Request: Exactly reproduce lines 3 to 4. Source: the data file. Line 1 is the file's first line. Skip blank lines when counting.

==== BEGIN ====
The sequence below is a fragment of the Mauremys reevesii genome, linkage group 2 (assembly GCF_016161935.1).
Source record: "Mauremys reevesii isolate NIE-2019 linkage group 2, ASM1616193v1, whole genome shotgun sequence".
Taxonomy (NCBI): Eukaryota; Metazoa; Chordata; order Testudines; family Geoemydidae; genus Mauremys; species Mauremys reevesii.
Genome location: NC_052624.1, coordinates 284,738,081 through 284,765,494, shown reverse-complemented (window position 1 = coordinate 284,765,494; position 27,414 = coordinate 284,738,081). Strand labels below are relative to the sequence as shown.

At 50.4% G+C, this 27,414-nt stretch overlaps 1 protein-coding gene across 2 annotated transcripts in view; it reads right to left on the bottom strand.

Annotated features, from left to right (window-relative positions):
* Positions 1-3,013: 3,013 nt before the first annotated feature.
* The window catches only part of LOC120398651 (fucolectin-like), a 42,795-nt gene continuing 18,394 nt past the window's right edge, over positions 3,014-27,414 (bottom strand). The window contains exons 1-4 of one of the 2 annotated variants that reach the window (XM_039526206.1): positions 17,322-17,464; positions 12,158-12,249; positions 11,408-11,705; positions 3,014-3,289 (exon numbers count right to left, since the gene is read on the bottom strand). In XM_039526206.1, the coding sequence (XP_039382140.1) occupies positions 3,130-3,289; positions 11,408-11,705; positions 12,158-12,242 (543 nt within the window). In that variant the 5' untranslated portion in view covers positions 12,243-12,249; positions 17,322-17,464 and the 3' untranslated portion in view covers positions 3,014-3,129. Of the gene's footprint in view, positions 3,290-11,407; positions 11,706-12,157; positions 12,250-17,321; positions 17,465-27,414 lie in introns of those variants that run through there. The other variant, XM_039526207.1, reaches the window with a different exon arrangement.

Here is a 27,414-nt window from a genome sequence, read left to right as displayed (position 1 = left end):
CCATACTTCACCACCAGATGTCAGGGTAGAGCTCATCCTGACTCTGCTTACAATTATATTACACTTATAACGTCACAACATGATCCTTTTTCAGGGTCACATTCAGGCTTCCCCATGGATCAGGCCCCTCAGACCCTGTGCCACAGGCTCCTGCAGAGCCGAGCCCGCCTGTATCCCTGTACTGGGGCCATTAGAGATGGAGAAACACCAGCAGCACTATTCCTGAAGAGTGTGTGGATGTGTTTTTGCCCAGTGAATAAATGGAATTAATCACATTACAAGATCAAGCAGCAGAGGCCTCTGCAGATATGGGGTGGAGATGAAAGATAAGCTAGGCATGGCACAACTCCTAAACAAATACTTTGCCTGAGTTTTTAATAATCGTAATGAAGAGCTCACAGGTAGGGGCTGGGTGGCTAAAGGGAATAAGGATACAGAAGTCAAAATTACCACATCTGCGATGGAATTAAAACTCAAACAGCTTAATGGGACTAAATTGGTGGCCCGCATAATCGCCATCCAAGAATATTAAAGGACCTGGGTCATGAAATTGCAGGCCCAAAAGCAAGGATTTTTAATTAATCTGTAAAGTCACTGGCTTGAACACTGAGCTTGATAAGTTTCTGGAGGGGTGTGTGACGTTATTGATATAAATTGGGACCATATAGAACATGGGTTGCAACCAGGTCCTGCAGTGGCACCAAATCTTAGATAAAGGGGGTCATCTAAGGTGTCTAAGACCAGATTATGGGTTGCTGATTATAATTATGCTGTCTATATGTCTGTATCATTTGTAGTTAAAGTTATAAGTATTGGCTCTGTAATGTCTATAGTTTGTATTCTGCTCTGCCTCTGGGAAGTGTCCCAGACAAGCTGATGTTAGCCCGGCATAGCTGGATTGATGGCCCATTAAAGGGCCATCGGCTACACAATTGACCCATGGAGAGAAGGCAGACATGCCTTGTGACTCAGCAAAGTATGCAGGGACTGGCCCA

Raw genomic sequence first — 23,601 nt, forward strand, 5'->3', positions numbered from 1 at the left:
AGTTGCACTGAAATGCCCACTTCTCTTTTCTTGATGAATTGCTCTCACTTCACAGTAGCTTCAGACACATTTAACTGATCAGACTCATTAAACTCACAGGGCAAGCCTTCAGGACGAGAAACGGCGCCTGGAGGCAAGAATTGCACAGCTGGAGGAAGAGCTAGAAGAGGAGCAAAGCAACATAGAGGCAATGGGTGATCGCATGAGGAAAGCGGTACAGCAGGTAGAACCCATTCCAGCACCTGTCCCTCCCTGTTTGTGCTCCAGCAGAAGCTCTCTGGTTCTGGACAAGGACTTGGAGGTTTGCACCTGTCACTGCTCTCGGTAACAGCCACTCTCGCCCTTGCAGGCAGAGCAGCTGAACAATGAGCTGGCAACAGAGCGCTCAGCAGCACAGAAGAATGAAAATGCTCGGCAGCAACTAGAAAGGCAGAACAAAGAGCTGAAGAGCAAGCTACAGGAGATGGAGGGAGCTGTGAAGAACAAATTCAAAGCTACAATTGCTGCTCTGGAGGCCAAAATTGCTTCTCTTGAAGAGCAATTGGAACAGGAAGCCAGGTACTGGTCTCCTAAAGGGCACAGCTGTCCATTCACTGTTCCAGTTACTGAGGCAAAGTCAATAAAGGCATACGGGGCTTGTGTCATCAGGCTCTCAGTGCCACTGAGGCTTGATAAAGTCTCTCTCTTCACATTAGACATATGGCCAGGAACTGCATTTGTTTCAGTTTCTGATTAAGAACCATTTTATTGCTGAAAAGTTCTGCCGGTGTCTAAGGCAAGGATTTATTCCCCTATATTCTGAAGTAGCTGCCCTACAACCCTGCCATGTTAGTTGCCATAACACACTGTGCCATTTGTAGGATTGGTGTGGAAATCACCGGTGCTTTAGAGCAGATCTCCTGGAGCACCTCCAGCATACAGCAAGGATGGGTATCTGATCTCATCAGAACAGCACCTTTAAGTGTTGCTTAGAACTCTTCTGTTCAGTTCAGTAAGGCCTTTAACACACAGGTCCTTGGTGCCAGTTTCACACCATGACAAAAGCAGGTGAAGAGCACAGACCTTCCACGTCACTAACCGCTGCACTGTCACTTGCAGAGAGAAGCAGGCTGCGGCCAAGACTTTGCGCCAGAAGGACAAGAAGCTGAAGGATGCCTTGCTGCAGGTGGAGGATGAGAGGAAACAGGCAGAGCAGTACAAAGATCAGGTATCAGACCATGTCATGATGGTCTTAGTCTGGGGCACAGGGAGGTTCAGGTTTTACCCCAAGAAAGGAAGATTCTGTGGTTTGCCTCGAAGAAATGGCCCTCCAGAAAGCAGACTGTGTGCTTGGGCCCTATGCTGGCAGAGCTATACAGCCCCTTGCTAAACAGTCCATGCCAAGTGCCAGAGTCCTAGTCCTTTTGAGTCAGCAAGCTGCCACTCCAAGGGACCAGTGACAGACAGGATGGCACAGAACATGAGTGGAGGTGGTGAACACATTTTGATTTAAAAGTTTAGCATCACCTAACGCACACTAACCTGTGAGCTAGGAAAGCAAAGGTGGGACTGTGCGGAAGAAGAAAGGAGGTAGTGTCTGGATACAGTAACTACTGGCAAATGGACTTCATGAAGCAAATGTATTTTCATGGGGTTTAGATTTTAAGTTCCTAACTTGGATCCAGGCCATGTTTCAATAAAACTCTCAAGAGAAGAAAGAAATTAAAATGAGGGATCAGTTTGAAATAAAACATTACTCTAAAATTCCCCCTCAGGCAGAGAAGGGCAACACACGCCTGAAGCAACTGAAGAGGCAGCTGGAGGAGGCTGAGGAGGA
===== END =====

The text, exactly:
Taxonomy (NCBI): Eukaryota; Metazoa; Chordata; order Testudines; family Geoemydidae; genus Mauremys; species Mauremys reevesii.
Genome location: NC_052624.1, coordinates 284,738,081 through 284,765,494, shown reverse-complemented (window position 1 = coordinate 284,765,494; position 27,414 = coordinate 284,738,081). Strand labels below are relative to the sequence as shown.